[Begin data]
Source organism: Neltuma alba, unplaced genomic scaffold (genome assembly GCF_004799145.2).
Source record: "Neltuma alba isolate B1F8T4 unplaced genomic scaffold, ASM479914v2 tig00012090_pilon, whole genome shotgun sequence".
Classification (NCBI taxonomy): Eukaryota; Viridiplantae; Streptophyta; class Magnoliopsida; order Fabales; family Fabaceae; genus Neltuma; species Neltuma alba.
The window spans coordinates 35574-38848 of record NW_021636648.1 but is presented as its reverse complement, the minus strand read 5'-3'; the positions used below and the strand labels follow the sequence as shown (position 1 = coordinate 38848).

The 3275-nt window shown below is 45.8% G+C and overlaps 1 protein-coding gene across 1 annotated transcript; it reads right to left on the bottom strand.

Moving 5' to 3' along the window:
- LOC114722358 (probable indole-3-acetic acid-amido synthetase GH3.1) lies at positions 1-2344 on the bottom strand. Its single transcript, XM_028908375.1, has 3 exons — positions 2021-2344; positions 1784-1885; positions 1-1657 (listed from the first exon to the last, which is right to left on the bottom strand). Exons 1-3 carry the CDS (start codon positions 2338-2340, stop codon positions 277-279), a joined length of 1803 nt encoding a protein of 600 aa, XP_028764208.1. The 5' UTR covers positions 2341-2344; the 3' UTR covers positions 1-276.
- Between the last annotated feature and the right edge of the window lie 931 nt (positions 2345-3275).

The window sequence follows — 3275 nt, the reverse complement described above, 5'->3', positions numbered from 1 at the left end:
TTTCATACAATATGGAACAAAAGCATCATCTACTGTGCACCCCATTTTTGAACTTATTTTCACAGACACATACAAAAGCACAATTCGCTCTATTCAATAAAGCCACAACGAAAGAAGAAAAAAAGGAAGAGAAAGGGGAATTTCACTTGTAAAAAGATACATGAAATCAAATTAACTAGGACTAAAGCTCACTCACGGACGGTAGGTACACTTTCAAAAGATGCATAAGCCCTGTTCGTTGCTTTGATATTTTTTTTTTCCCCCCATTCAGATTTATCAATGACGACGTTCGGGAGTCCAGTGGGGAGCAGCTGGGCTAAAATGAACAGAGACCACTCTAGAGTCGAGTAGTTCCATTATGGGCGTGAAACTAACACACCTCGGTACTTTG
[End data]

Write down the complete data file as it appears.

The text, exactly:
Source organism: Neltuma alba, unplaced genomic scaffold (genome assembly GCF_004799145.2).
Source record: "Neltuma alba isolate B1F8T4 unplaced genomic scaffold, ASM479914v2 tig00012090_pilon, whole genome shotgun sequence".
Classification (NCBI taxonomy): Eukaryota; Viridiplantae; Streptophyta; class Magnoliopsida; order Fabales; family Fabaceae; genus Neltuma; species Neltuma alba.
The window spans coordinates 35574-38848 of record NW_021636648.1 but is presented as its reverse complement, the minus strand read 5'-3'; the positions used below and the strand labels follow the sequence as shown (position 1 = coordinate 38848).

The 3275-nt window shown below is 45.8% G+C and overlaps 1 protein-coding gene across 1 annotated transcript; it reads right to left on the bottom strand.

Moving 5' to 3' along the window:
- LOC114722358 (probable indole-3-acetic acid-amido synthetase GH3.1) lies at positions 1-2344 on the bottom strand. Its single transcript, XM_028908375.1, has 3 exons — positions 2021-2344; positions 1784-1885; positions 1-1657 (listed from the first exon to the last, which is right to left on the bottom strand). Exons 1-3 carry the CDS (start codon positions 2338-2340, stop codon positions 277-279), a joined length of 1803 nt encoding a protein of 600 aa, XP_028764208.1. The 5' UTR covers positions 2341-2344; the 3' UTR covers positions 1-276.
- Between the last annotated feature and the right edge of the window lie 931 nt (positions 2345-3275).

The window sequence follows — 3275 nt, the reverse complement described above, 5'->3', positions numbered from 1 at the left end:
TTTCATACAATATGGAACAAAAGCATCATCTACTGTGCACCCCATTTTTGAACTTATTTTCACAGACACATACAAAAGCACAATTCGCTCTATTCAATAAAGCCACAACGAAAGAAGAAAAAAAGGAAGAGAAAGGGGAATTTCACTTGTAAAAAGATACATGAAATCAAATTAACTAGGACTAAAGCTCACTCACGGACGGTAGGTACACTTTCAAAAGATGCATAAGCCCTGTTCGTTGCTTTGATATTTTTTTTTTCCCCCCATTCAGATTTATCAATGACGACGTTCGGGAGTCCAGTGGGGAGCAGCTGGGCTAAAATGAACAGAGACCACTCTAGAGTCGAGTAGTTCCATTATGGGCGTGAAACTAACACACCTCGGTACTTTG